#001 STORAGE SPACE: INSIDE THE ARCHIVE
Welcome to the inaugural exhibition of contemporary art project Archive Space.
'Storage Space: Inside the Archive', a solo show by Angela Welyzycklo will cut the ceremonious ribbon and with good reason: 'Storage Space' dually addresses the concerns of the project Archive Space and a greater shift in the preservation and access to the accumulated knowledge of humanity.
A dramatic shift in the nature of archives is underway: Once these repositories of knowledge were the domain of a select few, such as governments, churches and a handful of other smaller organisations. The archive was prerogative to the few because knowledge was bound to physical format and access was limited, the information was only to be interpreted only by statisticians and scholars.
Recent decades have seen a transformation in the sharing and recording of human knowledge: It has suddenly transformed from a lumbering beast to a somewhat more liquid form.
Knowledge was taken off the page, off the vinyl record, off the roll of film and put into formats where not only could it be interpreted and collated by machines but shared with such dizzying speed across the globe. It suddenly became democratic, which entails openness, accessibility, debatability whilst also open to new problems of accountability.
We now live in an era where grand knowledge is readily available to almost all: anyone with internet access can access sensitive, powerful or influential ideas and data. Conversely, the archive itself is now also a repository for mundane, inconsequential data: The owners of digital archives know what you had for lunch and they know that you’re looking to buy spare bike parts. But this information becomes somewhat important in it’s own mundane way: archives now have influence over your everyday decisions through its delivery of personalised marketing. Search engines and social media now control incredible amounts of personal information.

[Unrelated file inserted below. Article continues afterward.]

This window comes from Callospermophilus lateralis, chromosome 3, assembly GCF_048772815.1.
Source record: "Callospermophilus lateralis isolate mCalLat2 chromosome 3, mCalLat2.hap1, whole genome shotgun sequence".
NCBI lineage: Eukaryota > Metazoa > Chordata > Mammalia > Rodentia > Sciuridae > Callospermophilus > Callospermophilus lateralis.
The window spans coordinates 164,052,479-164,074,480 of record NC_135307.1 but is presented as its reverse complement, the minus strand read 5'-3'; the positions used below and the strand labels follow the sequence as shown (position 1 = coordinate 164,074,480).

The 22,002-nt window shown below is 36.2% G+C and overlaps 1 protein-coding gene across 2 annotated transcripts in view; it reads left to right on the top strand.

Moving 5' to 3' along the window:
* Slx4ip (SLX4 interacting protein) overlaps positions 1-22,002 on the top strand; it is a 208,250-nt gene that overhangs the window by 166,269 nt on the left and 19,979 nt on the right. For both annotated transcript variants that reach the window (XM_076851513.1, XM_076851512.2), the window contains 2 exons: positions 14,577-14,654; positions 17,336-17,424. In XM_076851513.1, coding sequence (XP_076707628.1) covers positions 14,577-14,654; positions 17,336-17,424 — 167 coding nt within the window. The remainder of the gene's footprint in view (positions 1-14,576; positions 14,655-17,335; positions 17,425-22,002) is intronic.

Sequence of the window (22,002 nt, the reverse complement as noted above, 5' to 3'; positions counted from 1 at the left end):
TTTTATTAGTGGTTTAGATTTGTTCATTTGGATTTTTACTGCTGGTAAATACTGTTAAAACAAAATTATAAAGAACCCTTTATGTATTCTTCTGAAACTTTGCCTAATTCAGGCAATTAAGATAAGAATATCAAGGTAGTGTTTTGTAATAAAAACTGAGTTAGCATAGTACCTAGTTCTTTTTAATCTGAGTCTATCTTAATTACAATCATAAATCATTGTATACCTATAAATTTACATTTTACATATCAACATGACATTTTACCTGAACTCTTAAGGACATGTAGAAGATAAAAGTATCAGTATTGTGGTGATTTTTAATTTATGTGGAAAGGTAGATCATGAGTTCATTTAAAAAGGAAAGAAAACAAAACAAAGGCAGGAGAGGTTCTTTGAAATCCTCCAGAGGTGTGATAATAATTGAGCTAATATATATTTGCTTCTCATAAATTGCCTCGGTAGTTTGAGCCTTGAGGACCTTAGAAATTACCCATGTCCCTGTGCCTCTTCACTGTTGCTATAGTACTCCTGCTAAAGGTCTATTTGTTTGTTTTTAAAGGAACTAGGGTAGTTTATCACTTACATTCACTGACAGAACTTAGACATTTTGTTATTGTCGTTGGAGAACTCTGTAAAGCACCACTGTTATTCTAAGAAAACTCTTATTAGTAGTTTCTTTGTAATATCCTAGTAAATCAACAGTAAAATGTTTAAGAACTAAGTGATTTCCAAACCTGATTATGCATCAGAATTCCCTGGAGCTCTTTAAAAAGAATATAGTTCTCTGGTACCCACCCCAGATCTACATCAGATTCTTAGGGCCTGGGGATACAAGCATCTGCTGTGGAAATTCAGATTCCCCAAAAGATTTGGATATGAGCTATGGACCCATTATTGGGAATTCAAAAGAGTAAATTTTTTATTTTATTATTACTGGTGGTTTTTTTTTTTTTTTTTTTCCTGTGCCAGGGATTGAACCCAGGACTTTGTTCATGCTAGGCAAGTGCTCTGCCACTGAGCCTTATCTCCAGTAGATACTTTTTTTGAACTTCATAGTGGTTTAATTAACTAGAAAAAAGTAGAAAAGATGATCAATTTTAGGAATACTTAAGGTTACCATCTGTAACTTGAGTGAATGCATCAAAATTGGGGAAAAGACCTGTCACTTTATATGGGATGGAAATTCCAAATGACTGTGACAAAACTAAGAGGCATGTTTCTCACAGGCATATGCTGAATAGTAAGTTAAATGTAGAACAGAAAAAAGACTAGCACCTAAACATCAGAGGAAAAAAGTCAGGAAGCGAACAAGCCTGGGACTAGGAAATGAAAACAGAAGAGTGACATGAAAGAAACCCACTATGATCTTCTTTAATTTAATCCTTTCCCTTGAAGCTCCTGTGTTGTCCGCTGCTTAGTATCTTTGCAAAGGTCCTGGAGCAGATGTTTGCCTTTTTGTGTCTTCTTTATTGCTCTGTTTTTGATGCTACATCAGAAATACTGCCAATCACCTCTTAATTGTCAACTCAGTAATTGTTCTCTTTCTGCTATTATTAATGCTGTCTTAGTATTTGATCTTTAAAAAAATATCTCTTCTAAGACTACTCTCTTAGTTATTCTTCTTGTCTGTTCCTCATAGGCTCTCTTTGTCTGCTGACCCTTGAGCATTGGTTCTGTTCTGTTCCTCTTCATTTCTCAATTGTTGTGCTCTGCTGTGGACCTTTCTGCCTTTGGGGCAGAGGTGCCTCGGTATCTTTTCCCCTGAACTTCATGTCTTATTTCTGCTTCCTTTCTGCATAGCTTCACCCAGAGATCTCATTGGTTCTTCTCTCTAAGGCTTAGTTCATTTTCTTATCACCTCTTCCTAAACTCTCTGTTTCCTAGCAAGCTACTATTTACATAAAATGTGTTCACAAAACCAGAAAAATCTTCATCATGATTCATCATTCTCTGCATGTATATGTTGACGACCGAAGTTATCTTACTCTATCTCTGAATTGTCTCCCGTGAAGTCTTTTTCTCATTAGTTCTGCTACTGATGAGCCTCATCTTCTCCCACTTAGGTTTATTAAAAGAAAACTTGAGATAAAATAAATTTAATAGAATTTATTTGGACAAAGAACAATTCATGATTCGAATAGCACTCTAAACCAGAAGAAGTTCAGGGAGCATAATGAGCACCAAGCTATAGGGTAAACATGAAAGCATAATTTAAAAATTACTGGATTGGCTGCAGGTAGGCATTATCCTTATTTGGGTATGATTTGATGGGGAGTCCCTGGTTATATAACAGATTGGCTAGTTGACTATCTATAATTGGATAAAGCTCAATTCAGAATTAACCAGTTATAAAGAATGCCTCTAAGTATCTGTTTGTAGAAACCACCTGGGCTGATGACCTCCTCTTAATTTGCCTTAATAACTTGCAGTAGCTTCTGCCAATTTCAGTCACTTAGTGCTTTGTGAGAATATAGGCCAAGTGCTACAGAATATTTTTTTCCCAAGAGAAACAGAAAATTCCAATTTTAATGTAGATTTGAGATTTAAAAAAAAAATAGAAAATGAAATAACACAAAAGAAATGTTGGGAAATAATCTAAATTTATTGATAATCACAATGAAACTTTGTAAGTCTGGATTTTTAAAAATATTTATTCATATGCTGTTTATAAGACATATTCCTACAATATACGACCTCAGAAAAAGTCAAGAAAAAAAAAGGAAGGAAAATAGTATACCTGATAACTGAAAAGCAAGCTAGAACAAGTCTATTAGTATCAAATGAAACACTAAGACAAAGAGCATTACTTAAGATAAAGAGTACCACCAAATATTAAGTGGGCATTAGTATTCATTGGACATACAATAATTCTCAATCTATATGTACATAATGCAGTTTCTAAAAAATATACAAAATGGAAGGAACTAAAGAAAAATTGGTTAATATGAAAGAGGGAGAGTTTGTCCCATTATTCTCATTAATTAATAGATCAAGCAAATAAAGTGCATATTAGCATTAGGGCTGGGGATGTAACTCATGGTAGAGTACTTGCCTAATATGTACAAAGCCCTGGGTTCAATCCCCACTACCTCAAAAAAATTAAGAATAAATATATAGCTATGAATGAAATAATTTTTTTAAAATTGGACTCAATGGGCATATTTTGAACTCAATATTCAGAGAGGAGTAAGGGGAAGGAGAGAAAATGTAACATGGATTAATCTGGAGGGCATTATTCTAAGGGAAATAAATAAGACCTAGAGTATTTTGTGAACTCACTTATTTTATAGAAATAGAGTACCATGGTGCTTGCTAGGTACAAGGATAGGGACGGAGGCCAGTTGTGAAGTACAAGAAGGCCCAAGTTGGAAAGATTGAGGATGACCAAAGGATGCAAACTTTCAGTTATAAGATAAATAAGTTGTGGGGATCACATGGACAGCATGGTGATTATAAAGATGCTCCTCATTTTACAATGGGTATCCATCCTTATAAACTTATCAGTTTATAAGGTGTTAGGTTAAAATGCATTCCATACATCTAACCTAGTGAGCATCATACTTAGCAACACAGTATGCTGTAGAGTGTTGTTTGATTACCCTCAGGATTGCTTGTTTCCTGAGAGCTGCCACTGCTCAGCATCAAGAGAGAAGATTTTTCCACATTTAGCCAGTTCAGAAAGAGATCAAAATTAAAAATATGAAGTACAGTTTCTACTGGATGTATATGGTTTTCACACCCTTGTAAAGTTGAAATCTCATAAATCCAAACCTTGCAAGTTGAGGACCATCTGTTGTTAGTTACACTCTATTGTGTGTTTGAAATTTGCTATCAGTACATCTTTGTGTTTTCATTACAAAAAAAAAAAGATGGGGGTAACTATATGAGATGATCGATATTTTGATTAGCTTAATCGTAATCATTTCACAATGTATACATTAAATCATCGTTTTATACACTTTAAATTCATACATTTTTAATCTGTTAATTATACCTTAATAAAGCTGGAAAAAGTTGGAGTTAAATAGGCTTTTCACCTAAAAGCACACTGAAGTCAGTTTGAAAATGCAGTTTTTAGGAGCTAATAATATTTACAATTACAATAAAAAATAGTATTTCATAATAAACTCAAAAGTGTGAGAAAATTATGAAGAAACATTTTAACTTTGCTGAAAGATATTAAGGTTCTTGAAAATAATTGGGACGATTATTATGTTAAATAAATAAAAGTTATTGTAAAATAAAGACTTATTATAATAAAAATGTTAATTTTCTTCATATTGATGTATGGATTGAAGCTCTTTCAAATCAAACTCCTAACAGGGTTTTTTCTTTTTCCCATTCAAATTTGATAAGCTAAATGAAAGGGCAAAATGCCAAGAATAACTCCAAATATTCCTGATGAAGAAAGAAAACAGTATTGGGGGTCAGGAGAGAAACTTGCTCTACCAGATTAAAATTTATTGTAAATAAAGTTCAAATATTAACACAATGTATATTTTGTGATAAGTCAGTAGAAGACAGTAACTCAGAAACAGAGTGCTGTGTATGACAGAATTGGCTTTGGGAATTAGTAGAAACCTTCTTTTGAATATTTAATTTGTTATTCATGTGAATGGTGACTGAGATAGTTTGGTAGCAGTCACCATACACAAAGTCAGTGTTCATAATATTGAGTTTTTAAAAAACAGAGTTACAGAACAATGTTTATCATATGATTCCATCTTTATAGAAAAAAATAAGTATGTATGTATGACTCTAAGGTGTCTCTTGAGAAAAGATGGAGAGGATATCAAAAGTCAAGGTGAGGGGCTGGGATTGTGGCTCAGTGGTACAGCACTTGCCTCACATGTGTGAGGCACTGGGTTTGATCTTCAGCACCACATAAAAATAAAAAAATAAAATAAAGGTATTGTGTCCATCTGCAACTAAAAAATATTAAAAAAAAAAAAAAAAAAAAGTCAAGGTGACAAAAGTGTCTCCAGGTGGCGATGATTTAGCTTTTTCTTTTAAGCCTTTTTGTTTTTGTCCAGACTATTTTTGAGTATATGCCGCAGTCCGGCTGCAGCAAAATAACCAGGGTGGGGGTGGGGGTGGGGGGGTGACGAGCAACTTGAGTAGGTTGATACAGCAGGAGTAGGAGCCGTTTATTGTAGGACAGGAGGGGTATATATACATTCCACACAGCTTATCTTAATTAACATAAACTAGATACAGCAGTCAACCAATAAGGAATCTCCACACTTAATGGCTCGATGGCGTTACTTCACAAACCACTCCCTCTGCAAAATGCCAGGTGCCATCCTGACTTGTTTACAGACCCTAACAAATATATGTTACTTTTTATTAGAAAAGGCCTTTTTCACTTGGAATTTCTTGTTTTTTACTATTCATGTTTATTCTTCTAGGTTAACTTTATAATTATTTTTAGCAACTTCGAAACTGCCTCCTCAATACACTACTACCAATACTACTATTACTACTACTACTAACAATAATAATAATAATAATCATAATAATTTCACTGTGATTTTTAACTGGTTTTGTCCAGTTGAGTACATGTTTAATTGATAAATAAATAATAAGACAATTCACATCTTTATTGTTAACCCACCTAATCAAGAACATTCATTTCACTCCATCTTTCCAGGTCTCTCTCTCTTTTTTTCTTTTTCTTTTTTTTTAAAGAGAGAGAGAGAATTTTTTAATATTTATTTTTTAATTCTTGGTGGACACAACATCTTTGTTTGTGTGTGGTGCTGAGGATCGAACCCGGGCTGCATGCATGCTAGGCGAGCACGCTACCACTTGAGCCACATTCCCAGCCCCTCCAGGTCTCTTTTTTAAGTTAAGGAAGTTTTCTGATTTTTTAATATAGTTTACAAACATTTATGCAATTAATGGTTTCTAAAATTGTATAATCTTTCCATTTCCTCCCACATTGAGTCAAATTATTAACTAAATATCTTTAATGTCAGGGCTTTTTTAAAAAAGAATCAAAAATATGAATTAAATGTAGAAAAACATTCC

Another important fixture of our age is that despite the huge amounts of information now available to us, it is just as easily lost as it is created. The archive is now an overwhelmed entity. A recent initiative by the British Library to archive all extant .uk websites is one of the most significant reactions to the liquidity of modern information sharing.
So, as Welyzcko’s work proclaims, we stand at a threshold: the archive is dead! long live the archive! Welyzcko in her photographic series 'Storage Space: Inside the Archive' preserve sthis marvelous moment where archives cross from the physical to the digital and from the institutional to the democratic.
Furthermore, here Archive Space also stands at the threshold, a project that will bring the visual information of a generation of artists into an archive of its own: A record of ideas concerning the here and now. Information that will shape the future and futuresensibilities.